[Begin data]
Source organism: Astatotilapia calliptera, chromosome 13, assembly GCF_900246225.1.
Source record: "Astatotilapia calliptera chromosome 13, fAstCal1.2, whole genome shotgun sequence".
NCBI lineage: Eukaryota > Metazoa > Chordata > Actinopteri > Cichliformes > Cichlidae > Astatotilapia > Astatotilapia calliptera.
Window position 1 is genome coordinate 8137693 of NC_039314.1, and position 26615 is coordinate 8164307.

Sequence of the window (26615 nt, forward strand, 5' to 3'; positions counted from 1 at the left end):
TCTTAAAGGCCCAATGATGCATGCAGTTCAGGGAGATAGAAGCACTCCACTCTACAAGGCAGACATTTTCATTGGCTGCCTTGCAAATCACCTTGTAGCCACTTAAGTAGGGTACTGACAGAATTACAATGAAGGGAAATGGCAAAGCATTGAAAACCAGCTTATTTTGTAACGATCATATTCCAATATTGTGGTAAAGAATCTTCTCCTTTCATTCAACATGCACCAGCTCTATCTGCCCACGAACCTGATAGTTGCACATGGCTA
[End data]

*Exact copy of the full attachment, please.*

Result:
Source organism: Astatotilapia calliptera, chromosome 13, assembly GCF_900246225.1.
Source record: "Astatotilapia calliptera chromosome 13, fAstCal1.2, whole genome shotgun sequence".
NCBI lineage: Eukaryota > Metazoa > Chordata > Actinopteri > Cichliformes > Cichlidae > Astatotilapia > Astatotilapia calliptera.
Window position 1 is genome coordinate 8137693 of NC_039314.1, and position 26615 is coordinate 8164307.

Sequence of the window (26615 nt, forward strand, 5' to 3'; positions counted from 1 at the left end):
TCTTAAAGGCCCAATGATGCATGCAGTTCAGGGAGATAGAAGCACTCCACTCTACAAGGCAGACATTTTCATTGGCTGCCTTGCAAATCACCTTGTAGCCACTTAAGTAGGGTACTGACAGAATTACAATGAAGGGAAATGGCAAAGCATTGAAAACCAGCTTATTTTGTAACGATCATATTCCAATATTGTGGTAAAGAATCTTCTCCTTTCATTCAACATGCACCAGCTCTATCTGCCCACGAACCTGATAGTTGCACATGGCTA